The Buddha defined the Fire element as “that by which one is warmed, ages, and is consumed, and that by which what is eaten … gets completely digested.” In other words the Fire element within is metabolism. It’s our energy.
So sitting in meditation we can experience the heat of the body, feel the cooler air we breath in contrast with the warmth of the air as it leaves the body, feel the heart pumping, and call to mind the myriad chemical combustions taking place at the cellular level, sparks of electricity in the muscles, nerves, and brain. All of this energy is borrowed from the Fire element outside of us.
The Fire element outside is the raw physical energy in the universe, from the nuclear fusion in the heart of the sun to warmth of a cup of coffee, from the molten core of our planet to the chemical energy stored in our food as fat, sugars, and proteins.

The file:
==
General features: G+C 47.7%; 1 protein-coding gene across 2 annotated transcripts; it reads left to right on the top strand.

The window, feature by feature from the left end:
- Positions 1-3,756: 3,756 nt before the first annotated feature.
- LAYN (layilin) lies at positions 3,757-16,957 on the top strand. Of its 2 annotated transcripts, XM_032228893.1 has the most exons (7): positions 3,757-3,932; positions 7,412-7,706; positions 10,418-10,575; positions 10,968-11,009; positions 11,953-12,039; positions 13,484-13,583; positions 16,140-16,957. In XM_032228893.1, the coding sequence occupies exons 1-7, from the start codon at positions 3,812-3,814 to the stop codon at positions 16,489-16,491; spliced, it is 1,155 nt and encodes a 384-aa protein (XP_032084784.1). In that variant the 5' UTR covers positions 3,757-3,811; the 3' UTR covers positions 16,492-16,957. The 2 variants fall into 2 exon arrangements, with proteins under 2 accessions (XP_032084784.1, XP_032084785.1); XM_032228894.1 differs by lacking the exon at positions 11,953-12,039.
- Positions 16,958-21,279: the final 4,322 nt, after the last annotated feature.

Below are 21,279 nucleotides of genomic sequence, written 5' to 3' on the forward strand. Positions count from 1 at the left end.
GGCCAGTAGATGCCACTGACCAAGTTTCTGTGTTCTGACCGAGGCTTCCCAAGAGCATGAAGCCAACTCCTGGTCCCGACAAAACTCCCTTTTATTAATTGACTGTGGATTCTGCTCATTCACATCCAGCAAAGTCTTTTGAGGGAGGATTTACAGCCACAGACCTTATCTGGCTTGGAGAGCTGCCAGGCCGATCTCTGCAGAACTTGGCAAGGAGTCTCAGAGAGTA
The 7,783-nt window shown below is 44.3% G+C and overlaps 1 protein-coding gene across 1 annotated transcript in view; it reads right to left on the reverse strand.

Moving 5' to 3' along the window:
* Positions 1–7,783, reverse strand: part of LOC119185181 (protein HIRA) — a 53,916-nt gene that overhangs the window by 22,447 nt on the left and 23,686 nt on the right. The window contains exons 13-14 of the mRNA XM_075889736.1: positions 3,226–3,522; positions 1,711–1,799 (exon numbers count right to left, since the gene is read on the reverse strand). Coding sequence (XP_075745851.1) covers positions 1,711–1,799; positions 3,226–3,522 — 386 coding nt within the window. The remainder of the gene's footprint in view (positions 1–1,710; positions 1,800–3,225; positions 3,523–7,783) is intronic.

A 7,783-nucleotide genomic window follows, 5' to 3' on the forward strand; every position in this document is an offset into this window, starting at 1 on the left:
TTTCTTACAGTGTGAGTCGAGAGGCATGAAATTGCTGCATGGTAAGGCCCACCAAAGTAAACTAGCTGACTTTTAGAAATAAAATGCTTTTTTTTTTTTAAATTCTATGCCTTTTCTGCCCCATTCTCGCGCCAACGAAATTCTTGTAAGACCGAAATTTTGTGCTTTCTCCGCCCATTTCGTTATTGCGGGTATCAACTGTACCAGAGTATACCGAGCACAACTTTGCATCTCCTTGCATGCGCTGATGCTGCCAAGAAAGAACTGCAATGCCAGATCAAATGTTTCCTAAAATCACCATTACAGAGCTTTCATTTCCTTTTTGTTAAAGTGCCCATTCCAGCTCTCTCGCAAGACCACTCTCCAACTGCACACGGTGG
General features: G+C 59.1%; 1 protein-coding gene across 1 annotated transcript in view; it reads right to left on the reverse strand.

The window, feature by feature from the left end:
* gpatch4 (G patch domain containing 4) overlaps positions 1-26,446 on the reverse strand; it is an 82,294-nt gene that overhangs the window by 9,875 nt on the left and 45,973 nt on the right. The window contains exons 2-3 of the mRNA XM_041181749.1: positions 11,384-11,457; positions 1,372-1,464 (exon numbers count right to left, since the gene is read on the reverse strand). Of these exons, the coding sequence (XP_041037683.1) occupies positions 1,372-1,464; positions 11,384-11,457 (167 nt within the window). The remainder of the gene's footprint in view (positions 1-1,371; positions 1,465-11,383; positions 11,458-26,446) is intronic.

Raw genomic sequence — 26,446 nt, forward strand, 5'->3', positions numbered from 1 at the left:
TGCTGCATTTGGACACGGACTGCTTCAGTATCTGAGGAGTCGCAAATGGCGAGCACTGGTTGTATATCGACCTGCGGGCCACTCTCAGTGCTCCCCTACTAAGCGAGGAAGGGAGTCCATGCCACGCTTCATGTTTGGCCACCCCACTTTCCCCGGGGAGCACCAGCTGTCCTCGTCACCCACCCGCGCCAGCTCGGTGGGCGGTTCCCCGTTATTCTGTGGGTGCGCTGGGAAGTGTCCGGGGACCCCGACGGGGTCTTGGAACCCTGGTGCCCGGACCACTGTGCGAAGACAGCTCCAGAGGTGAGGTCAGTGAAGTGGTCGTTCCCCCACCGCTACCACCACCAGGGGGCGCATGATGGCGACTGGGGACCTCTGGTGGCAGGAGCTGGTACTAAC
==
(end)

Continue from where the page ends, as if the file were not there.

We feed the body by taking in the sun’s energy embodied in plants or (for those of us who aren’t vegetarians) flesh. We warm ourselves in the rays of the sun, either directly or through burning fossil fuels that grew in the sunlight of ages past.
And we have to keep replenishing the body’s fuel because the element Fire is forever leaving: radiating from our skin, wafting away on our exhaled air, lost in the warmth of our feces and urine. And so the Fire element, like Earth and Water, simply flows through us, unstoppable.
And as we observe the energy within the body, we can be aware that it’s actually another river — a river of energy — passing through this form, that it is really not ours at all. “This is not me. This is not mine. I am not this.”